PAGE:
Triumph Daytona Vintage Motorcycles

9 Feb 2015 | Author: | Comments Off on Triumph Daytona Vintage Motorcycles
Triumph Daytona 750

1968 Triumph T100C Trophy

When I bought my first Triumph T100 back in the early 1980′s I instantly fell in love. I had been riding Bonneville’s for years but all of a sudden the ‘Baby Bonnie’ was for me, the perfect motorbike. It was light, nimble, loved to rev, and was just too much fun to ride.

The T100 was everything I loved about my Bonneville’s and less…less being more here.

A good friend, who was also a Bonneville fan, took my little T100 for a ride one day…five hours later he brought it back. He too loved the smaller size and the lighter weight but what got him was how the little 500 loved revving. Tim and I had both ridden Triumph ‘Desert Sleds’ years back and he still had one of his and rode it occasionally but now, he wanted a 500 to ride in vintage races.

A month later, give or take a few days, Tim showed up at my house aboard a pretty ratty T100C, Triumphs scrambler version of the T100R. Knobby tyres, upswept exhaust pipes on one side, single carb and wider bars…looked like a lot of fun to me. Tim let me take it for a ride, I brought it back in less than 5 hours, and was absolutely in love again. The bikes were so different, but so much the same.

Both T100′s love to rev but the ‘C’ model a little less so than the ‘R’ but the ‘C’ had more low and mid range power which gave it more of a ‘dual sport’ feeling. The single carb motor was smooth and torquey, and the brakes were almost as good as my Daytona model. The T100c didn’t have a tach but you don’t really need one on this bike, when it stops making power…shift.

Simple.

Cycle magazine gave the T100C a good review saying it was equally good on tight bumpy trails and in sand. Tim did eventually strip it down, the bike went from 350 lbs down to a svelte 290 and became a much better ‘sled’ than his 650.

Today while cruising ebay I found a very nice, not perfect but very nice, T100C Trophy Scambler. The bike has 9407 miles on the clock (not too much really), has been upgraded with an electronic ignition, got some tyres and brakes and is a good runner. It really only needs a couple of things…the heat shields for the exhaust and a good cleaning. This is a super fun motorcycle and the seller is asking a very reasonable price.

If you want to treat yourself to a nice Christmas present, this is it. Make sure you check it with the wife first. Click on the pic’s below for more info and more pictures.

1968 Triumph T100C Trophy

1970 Triumph T100R Daytona 500

This is a motorbike that every Brit Bike lover NEEDS to own at one time in his or her life. The Triumph T100R Daytona, aka…the ‘Baby Bonneville’. The T100R is actually so much more than just a ‘Baby Bonnie’ trust me on this one.

Over the years I have owned a few Bonneville’s; 650′s and 750′s, but only one Daytona 500 and that is the one I miss the most. When I first got my little Daytona I took it straight over to the best Triumph mechanic I knew to get it running and running right…Jack Hately. Because the bike had sat outside for quite a while the carbs needed to be rebuilt, the electrics gone through, tires and brakes replaced.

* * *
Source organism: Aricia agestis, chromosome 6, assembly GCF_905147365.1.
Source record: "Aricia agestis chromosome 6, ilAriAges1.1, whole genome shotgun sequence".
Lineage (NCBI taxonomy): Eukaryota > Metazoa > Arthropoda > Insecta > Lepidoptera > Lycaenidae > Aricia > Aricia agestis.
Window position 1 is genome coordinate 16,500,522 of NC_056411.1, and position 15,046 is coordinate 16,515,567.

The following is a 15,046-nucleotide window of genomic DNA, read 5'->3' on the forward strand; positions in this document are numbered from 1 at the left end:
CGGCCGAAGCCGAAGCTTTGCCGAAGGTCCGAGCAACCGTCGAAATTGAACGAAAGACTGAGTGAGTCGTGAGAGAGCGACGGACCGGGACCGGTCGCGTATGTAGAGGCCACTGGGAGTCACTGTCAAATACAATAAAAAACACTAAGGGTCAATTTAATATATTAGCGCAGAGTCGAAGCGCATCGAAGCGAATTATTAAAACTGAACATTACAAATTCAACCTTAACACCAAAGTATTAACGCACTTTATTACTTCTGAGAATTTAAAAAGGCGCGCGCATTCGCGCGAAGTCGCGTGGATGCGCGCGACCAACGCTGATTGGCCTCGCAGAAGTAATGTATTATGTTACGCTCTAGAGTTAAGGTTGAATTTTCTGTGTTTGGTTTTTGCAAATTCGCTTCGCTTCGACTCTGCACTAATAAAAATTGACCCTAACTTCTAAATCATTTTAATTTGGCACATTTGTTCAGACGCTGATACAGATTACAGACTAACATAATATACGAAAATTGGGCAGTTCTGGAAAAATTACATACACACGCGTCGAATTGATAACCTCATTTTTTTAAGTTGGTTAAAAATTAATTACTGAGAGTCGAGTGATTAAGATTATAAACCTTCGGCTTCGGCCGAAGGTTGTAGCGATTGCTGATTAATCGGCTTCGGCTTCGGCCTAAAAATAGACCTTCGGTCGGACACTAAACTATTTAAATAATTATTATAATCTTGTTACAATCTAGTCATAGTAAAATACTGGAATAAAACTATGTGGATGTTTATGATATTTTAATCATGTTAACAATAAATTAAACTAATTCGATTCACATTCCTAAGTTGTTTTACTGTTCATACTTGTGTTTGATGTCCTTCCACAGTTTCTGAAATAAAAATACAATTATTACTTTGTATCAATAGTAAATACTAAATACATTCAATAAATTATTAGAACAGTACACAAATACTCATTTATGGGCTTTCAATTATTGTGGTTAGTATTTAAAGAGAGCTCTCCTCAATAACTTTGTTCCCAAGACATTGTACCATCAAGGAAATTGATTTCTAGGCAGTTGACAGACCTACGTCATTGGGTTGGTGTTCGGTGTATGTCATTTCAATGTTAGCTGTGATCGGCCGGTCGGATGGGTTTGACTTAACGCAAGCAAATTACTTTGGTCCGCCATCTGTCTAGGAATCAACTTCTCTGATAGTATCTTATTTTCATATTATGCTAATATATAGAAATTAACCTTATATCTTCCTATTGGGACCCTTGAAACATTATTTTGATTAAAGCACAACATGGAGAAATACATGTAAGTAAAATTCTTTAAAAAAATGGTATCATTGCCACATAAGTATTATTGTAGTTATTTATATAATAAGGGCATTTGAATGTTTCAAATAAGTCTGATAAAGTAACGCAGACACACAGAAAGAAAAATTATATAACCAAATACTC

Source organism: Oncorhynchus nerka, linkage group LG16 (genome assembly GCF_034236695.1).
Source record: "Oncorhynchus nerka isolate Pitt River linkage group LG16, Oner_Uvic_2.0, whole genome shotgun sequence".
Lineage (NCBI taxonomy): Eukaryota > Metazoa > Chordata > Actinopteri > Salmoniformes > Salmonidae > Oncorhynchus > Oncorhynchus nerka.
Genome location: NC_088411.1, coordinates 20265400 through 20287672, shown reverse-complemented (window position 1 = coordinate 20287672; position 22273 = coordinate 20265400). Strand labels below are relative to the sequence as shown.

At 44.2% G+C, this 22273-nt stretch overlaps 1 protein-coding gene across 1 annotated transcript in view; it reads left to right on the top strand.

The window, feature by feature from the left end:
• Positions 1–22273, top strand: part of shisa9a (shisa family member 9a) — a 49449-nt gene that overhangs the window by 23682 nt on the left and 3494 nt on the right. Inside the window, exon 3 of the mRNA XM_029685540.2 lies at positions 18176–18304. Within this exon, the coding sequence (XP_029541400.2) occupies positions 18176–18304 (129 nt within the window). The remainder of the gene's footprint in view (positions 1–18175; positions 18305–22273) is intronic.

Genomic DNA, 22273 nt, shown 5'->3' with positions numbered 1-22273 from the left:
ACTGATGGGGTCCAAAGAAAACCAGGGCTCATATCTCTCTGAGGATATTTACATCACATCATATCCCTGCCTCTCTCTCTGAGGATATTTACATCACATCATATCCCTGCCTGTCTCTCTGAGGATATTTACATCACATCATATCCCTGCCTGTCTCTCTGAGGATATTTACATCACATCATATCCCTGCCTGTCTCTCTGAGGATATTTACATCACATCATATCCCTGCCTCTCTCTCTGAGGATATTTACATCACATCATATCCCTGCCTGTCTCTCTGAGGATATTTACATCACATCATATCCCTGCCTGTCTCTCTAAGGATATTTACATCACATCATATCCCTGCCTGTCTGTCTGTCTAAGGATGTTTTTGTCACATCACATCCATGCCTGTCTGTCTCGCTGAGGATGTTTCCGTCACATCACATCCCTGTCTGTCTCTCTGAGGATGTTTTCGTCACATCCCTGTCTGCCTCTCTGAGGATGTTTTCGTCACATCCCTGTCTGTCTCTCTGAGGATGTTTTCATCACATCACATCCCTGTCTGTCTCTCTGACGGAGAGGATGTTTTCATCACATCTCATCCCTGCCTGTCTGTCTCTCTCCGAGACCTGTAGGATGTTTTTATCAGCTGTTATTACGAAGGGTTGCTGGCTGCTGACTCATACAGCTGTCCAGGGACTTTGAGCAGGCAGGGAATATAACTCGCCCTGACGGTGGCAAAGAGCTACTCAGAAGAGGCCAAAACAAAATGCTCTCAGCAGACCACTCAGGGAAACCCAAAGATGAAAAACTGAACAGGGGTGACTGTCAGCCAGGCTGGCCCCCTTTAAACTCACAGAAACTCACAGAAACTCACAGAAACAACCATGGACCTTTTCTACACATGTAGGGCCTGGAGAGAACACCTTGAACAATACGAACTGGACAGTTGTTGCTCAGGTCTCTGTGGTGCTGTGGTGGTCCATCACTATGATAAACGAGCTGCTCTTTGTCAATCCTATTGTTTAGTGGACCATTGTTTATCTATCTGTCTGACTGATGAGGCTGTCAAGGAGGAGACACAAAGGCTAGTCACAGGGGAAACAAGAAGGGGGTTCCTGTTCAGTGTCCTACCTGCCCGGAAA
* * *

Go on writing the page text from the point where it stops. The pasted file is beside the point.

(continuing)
The work on the T100R cost more than the bike. and I hadn’t even considered the repainting yet! One other thing Jack advised was getting a stock Triumph mufflers to replace the JC Whitney models that were on the bike. With complete faith in Mr. Hately I found a set of mufflers in my step dads pile of orphaned parts bikes and handed them over to Jack for the final tune up.

Two weeks and a lot of money later, I rode away from Jack’s shop with a huge grin on my face…and a very pissed off wife looking at the checkbook.

Calling the Daytona a ‘Baby Bonneville’ is almost an insult to the T100R. The Bonneville is a spectacular motorcycle no doubt but…the Daytona is lighter, quicker handling, more rev happy and was the first Triumph 500 to push past the ton. Top speed was right around 110mph…fantastic!

The Daytona was the bike that really could say to the Bonneville “anything you can do I can do better” and get away with it. But here was the problem in the USA… we always believe ‘bigger is better’, look at Triumph’s current Rocket 3. So, the T100R didn’t sell all that well here. Better than the Bonneville? No.

Triumph Daytona 750
Triumph Daytona 750

Different than the Bonneville, yes. More fun than the Bonneville, without a doubt!

I rode that Triumph Daytona everyday. It started easily, was light (around 350lbs), and would turn on a dime and give you nine cents change. At that time, for me, it was a truly perfect motorbike.

Sadly, about three years later, somebody decided that they liked the Daytona more than me and took it from my garage.

I found a nice little T100R Daytona this morning on ebay that would make a very easy winter project. A 1970 model with 22K miles on the clock and really only needs a few things to be perfect. Get the stock mufflers! The bike will run so much smoother and don’t forget the original style pill box air cleaners.

Give it a good paint job or don’t worry about the looks and just ride the wheels off it.

Click on the pics below for more info and more pictures.

1970 Triumph T100R Daytona

’72 Triumph T100R Custom

Something happened here. I saw an ad for a Triumph T100R, the Daytona model, which I have owned one of. The ad and the picture showed a nicely done bobber bike but…where’s the Daytona? This Triumph T100R has gone from a dual carburetor motor, drum brake and normally suspended motorcycle to a single carb, disc braked and plunger style frame custom.

It looks good.

Triumph Daytona 750
Triumph Daytona 750
Triumph Daytona 750
Triumph Daytona 750
Triumph Daytona 750


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